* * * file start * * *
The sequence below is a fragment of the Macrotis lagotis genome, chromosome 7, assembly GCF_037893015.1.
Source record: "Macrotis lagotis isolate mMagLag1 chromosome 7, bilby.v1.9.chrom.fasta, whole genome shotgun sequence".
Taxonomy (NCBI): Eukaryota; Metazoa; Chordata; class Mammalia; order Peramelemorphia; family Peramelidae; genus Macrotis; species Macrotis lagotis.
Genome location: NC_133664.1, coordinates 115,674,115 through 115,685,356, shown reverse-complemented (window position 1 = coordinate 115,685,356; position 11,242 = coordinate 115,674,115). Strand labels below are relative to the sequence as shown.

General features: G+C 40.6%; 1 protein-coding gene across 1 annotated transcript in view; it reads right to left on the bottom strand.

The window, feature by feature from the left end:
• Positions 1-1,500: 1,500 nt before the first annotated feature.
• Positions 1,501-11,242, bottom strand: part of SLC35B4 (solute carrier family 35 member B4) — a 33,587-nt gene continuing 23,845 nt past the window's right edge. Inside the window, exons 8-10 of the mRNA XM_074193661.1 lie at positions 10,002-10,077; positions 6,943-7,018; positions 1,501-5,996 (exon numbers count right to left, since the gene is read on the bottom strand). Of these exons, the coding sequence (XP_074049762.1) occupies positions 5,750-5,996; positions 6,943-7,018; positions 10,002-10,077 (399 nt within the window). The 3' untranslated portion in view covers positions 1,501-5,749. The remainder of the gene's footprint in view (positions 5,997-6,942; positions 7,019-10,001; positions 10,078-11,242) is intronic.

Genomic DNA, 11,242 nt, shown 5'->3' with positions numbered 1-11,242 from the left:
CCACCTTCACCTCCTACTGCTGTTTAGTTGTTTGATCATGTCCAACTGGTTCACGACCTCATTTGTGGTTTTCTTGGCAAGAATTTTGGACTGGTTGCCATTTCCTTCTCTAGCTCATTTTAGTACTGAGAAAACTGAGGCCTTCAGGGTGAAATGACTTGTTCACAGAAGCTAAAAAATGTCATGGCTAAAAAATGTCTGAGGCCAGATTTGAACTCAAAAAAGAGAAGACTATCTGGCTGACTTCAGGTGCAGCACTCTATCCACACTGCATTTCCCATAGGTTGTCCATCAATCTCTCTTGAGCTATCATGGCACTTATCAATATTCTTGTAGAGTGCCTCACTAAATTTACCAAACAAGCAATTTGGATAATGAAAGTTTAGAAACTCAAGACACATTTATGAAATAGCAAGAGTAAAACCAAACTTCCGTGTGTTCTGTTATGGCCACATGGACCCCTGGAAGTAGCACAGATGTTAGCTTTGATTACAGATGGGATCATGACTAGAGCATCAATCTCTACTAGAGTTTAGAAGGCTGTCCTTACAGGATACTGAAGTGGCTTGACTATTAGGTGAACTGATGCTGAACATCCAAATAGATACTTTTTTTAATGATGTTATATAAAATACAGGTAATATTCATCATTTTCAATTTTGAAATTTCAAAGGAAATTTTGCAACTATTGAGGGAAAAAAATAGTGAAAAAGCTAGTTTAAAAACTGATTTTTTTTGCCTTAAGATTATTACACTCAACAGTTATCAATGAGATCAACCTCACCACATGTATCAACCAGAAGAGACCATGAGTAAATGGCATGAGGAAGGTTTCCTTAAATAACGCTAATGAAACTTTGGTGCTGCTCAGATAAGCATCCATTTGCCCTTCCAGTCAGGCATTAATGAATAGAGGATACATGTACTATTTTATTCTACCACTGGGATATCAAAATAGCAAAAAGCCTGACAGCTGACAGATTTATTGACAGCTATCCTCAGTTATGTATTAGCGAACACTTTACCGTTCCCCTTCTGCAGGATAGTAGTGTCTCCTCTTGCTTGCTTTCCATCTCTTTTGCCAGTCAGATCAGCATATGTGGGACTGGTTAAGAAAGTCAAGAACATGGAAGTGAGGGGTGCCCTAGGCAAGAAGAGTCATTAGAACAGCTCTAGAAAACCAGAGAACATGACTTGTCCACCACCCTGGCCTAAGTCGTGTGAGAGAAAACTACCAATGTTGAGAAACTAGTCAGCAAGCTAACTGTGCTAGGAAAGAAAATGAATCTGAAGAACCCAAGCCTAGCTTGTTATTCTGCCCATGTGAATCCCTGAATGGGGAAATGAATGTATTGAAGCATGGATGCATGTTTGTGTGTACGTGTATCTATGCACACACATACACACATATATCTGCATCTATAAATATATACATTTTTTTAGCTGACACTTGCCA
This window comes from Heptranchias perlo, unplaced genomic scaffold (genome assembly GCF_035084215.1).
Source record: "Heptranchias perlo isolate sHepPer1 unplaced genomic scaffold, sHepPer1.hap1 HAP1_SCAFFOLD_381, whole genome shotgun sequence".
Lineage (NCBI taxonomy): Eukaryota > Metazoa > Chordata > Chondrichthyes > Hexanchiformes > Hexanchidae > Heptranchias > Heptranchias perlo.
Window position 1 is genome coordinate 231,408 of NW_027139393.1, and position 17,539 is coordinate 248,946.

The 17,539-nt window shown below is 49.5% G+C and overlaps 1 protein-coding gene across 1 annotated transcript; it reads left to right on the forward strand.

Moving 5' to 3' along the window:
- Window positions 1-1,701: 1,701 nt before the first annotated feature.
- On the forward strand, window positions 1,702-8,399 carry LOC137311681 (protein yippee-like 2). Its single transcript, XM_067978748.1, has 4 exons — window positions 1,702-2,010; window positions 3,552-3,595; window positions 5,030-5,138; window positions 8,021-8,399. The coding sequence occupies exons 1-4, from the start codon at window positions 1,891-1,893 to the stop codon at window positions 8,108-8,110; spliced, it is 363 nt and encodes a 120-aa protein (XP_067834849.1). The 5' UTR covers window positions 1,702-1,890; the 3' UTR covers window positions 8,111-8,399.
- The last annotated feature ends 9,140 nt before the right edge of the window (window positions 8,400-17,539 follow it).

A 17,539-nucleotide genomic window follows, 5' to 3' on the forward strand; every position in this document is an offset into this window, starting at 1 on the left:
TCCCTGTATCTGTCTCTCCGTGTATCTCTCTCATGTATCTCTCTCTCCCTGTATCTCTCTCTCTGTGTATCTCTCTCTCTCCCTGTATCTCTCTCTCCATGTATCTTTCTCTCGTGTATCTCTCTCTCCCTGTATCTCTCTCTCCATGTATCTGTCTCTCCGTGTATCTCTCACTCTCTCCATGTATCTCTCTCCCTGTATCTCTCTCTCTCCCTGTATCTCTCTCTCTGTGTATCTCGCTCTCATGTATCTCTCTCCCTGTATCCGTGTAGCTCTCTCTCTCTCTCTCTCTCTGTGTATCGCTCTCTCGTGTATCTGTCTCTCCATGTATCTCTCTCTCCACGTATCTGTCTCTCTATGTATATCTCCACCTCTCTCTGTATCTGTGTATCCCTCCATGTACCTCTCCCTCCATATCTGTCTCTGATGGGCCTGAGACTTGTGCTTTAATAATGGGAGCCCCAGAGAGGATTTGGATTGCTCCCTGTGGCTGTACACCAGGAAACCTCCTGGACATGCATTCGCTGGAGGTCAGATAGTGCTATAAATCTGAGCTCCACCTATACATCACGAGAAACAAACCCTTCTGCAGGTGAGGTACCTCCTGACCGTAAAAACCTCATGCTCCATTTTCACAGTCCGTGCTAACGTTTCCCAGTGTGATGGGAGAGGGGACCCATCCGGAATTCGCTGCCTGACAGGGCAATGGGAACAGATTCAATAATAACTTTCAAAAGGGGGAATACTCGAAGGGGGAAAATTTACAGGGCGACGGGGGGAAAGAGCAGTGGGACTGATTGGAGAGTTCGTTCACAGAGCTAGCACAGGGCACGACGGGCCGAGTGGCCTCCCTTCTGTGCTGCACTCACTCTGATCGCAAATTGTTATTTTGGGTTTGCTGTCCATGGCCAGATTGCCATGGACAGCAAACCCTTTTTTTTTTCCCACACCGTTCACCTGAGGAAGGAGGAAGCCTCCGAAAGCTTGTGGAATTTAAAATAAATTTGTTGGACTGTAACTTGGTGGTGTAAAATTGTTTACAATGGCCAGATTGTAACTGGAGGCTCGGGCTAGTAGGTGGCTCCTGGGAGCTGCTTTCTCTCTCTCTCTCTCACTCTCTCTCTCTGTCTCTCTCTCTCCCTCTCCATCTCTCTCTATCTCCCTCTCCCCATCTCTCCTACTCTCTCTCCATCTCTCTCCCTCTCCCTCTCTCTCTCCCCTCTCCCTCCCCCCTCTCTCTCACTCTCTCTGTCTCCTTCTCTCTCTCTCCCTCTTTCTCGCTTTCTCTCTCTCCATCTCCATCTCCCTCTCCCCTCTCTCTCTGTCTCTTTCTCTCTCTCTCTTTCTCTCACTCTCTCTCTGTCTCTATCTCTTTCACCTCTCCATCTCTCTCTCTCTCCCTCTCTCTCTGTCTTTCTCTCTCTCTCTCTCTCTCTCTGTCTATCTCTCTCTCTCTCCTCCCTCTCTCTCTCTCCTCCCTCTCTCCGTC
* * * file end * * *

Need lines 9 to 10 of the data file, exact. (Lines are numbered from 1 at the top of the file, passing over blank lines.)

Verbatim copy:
Genomic DNA, 11,242 nt, shown 5'->3' with positions numbered 1-11,242 from the left:
CCACCTTCACCTCCTACTGCTGTTTAGTTGTTTGATCATGTCCAACTGGTTCACGACCTCATTTGTGGTTTTCTTGGCAAGAATTTTGGACTGGTTGCCATTTCCTTCTCTAGCTCATTTTAGTACTGAGAAAACTGAGGCCTTCAGGGTGAAATGACTTGTTCACAGAAGCTAAAAAATGTCATGGCTAAAAAATGTCTGAGGCCAGATTTGAACTCAAAAAAGAGAAGACTATCTGGCTGACTTCAGGTGCAGCACTCTATCCACACTGCATTTCCCATAGGTTGTCCATCAATCTCTCTTGAGCTATCATGGCACTTATCAATATTCTTGTAGAGTGCCTCACTAAATTTACCAAACAAGCAATTTGGATAATGAAAGTTTAGAAACTCAAGACACATTTATGAAATAGCAAGAGTAAAACCAAACTTCCGTGTGTTCTGTTATGGCCACATGGACCCCTGGAAGTAGCACAGATGTTAGCTTTGATTACAGATGGGATCATGACTAGAGCATCAATCTCTACTAGAGTTTAGAAGGCTGTCCTTACAGGATACTGAAGTGGCTTGACTATTAGGTGAACTGATGCTGAACATCCAAATAGATACTTTTTTTAATGATGTTATATAAAATACAGGTAATATTCATCATTTTCAATTTTGAAATTTCAAAGGAAATTTTGCAACTATTGAGGGAAAAAAATAGTGAAAAAGCTAGTTTAAAAACTGATTTTTTTTGCCTTAAGATTATTACACTCAACAGTTATCAATGAGATCAACCTCACCACATGTATCAACCAGAAGAGACCATGAGTAAATGGCATGAGGAAGGTTTCCTTAAATAACGCTAATGAAACTTTGGTGCTGCTCAGATAAGCATCCATTTGCCCTTCCAGTCAGGCATTAATGAATAGAGGATACATGTACTATTTTATTCTACCACTGGGATATCAAAATAGCAAAAAGCCTGACAGCTGACAGATTTATTGACAGCTATCCTCAGTTATGTATTAGCGAACACTTTACCGTTCCCCTTCTGCAGGATAGTAGTGTCTCCTCTTGCTTGCTTTCCATCTCTTTTGCCAGTCAGATCAGCATATGTGGGACTGGTTAAGAAAGTCAAGAACATGGAAGTGAGGGGTGCCCTAGGCAAGAAGAGTCATTAGAACAGCTCTAGAAAACCAGAGAACATGACTTGTCCACCACCCTGGCCTAAGTCGTGTGAGAGAAAACTACCAATGTTGAGAAACTAGTCAGCAAGCTAACTGTGCTAGGAAAGAAAATGAATCTGAAGAACCCAAGCCTAGCTTGTTATTCTGCCCATGTGAATCCCTGAATGGGGAAATGAATGTATTGAAGCATGGATGCATGTTTGTGTGTACGTGTATCTATGCACACACATACACACATATATCTGCATCTATAAATATATACATTTTTTTAGCTGACACTTGCCA